If you own quality monitor speakers you want to read this new review

Today, my review on the NSMT 20M Armada speaker was just posted on Stereo Times. It will give you all the details regarding way this two piece (Monitor mounted on a band-pass active sub-woofer pedestal) is a superlative full range speaker.

However, if you love your monitor speakers you owe to yourself to read the details that explain the difference between adding a pair of sub-woofers vs. a pair of band-pass sub-woofers, because their effect will transform your monitors seamlessly into a full range system. Not just bass extension, but because of how a band-pass active sub-woofer fills in the power range (lower mid-range/upper bass) and also pressurizes your room so all the ambient cues that create, both power deep accurate bass and a vast panoramic layered sound-stage. I ran a detailed extensive process involving over ten monitor speakers with a pair of excellent sub-woofers compared to the MSNT band-pass sub-woofer pedestals, and every time the sonic "magic" took place that was quite different then using a pair of sub-woofers. If you own Harbeth or other highly regarded British monitors you will be amazed what will take place in your listening room. There is also a detailed explanation that lays out the difference between an active band-pass design and a normal sub-woofer.   Terry London/Teajay
I guess the editor will come in at some point and clean up your writing?       

" The pair shipped to me for review wherein a beautiful walnut hand-rubbed grain."
"I was feeling the psychical ambient air pressure waves as much as hearing the bass notes."

"So, suppose you love Harbeth Speaker's house sound and want to get very close to their $24,000 full-range reference, get one of their smaller monitors, and mount it on the NSMT pedestal for a lot less money! By the way. In that case, I have in-house two pairs of excellent subwoofers."
I would like to see a more rigorous explanation with data, graphs, etc. to confirm why this design is superior to a standard sealed or open baffle servo subwoofer.

Here is what the first review says:

The cabinet design is unusual. It is constructed of ¾” formaldehyde-free MDF; top and bottom painted in satin black; front, back and sides veneered in black cloth. The driver is mounted horizontally on an internal shelf (which also braces the cabinet)—so the rear of the driver sees a sealed cavity. The front of the driver sees a tuned-port cavity and the front-firing port is 4.625” in diameter to minimize “chuffing” at high sound pressures. The upper—acoustic suspension—half of this design provides a better transient response than any ported cabinet; while the lower—ported—half of the design provides a passive 12 dB/octave bandpass filter. Unlike most designs, the 15EXP is not dependent on digital signal processing and will perform very well without it. The illustration shows its response curve without any electronic processing—it is flat within a few decibels within its passband. This is remarkable performance.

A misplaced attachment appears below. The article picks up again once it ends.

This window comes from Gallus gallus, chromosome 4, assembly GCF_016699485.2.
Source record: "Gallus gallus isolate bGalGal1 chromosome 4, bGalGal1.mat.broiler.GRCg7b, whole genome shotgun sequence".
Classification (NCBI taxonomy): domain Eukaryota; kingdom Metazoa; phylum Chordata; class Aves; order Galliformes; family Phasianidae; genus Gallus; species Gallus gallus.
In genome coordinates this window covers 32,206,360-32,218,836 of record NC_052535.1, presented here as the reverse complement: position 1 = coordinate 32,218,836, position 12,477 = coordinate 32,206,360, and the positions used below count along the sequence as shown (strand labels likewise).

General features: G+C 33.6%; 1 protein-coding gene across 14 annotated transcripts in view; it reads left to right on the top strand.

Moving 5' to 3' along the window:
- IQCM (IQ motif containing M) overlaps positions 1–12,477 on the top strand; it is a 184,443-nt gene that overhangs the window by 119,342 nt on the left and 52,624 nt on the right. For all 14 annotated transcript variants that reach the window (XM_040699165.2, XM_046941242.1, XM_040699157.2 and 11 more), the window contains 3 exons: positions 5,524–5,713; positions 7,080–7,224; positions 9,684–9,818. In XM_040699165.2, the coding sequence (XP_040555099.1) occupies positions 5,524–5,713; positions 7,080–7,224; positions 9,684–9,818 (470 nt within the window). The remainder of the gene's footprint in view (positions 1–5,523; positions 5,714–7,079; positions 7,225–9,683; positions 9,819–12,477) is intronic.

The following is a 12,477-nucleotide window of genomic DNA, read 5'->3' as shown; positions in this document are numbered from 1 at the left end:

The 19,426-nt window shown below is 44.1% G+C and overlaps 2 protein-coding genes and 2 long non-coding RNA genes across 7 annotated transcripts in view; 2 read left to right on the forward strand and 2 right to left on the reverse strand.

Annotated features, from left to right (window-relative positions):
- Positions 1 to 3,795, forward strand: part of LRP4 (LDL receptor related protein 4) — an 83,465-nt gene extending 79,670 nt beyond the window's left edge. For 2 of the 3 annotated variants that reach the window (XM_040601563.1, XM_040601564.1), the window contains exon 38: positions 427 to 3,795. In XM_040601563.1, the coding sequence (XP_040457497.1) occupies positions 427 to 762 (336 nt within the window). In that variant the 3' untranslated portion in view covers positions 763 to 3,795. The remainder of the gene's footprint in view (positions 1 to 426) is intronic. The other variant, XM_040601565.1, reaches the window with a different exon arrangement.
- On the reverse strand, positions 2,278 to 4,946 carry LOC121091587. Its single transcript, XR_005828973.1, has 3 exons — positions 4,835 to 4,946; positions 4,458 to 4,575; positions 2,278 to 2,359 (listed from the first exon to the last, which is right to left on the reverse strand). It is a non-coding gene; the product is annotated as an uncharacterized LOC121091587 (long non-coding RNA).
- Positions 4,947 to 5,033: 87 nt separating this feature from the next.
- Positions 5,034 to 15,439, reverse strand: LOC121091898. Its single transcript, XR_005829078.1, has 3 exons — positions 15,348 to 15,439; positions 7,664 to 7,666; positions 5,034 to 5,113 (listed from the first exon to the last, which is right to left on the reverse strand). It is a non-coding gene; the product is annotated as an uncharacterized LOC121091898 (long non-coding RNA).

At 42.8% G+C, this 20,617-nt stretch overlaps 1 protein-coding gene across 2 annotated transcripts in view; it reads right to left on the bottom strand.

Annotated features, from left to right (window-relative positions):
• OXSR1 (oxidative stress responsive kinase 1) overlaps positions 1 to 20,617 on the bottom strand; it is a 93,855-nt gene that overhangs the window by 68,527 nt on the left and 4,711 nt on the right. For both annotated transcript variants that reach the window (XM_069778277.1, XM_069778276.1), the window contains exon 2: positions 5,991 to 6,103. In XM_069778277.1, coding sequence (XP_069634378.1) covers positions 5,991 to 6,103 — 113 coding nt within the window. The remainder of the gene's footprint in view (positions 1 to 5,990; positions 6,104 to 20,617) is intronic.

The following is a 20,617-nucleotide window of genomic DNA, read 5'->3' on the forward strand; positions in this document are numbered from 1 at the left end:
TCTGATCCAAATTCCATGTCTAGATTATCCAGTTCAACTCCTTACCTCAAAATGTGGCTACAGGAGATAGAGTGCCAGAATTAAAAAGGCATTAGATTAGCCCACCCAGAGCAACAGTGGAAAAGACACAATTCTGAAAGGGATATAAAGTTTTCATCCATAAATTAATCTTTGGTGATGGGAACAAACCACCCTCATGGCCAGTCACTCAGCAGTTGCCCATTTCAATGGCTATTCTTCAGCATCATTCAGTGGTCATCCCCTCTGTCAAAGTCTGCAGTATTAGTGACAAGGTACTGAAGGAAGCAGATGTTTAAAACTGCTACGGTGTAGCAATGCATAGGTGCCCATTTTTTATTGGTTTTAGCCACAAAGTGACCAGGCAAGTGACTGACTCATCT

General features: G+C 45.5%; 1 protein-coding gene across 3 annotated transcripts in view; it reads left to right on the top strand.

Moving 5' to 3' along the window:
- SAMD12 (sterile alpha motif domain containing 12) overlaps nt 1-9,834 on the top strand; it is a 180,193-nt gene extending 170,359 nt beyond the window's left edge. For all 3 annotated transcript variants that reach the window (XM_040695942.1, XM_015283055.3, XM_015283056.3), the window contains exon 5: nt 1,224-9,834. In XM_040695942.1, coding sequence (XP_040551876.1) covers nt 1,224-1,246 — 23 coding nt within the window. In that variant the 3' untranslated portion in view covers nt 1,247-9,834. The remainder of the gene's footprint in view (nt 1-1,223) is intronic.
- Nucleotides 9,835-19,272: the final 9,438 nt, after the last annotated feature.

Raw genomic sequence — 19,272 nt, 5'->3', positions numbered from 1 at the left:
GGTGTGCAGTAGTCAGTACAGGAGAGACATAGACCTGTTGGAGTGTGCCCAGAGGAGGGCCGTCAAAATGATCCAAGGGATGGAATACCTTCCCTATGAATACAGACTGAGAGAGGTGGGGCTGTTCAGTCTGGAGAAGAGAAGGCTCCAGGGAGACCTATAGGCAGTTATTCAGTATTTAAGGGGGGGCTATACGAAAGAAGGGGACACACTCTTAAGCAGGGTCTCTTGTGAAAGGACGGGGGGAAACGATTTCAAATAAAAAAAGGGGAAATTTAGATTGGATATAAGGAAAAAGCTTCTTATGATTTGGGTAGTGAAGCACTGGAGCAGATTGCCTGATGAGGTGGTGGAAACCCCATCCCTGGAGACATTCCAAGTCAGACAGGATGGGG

The main function of the internal amplifier is to eliminate an additional load on the system amplifiers—I am aiming at a “flat” response and have the subwoofer volume set about 15° from zero gain. The 15EXP has had a long evolution beginning before DSP became commonplace, and this acoustical heritage accounts in part for its ease of system integration. It is not designed to rattle the windows (although it certainly has that capability); it is designed to provide an unobtrusive, integral and natural extension to the frequency range of the main loudspeakers, and it does this without dependence on DSP. Mr. Ricketts writes that, “Without the electronic contouring of the frequency response most active subwoofers would be unlistenable...the 15EXP subwoofer achieves exemplary, linear frequency response primarily through the natural and harmonious mating of its high quality driver and its sophisticated bandpass cabinet design.””


I am mostly retired now from being involved in the audio industry.
I ran a retail location of a small chain that sold Krell Threshold Thiel Martin Logan and Dunlavy. 
We also designed and installed custom car stereo systems including a band pass box designed by one of our installers that sounded really good. While the large 15 in subs would move the building they never had that mid bass punch that (The Terry Smith  Box) provided nor did the big woofers blend into the midrange like the bandpass 8s did. The preponderance of bass info is from 100hz and up..thats the punch and life of what we hear in most music.
The other big problem with larger woofers and their enclosure is the box itself is a passive radiator. So when you set your crossover point at 80hz..your box will have harmonics radiating acoustic energy into the room. The box design matters and is a major obstacle to articulate and clean bass. DSP may help in someways but there will always be harmonics that will interfere with midrange clarity. Interfering energy can always get in the way and become part of the intended music signal.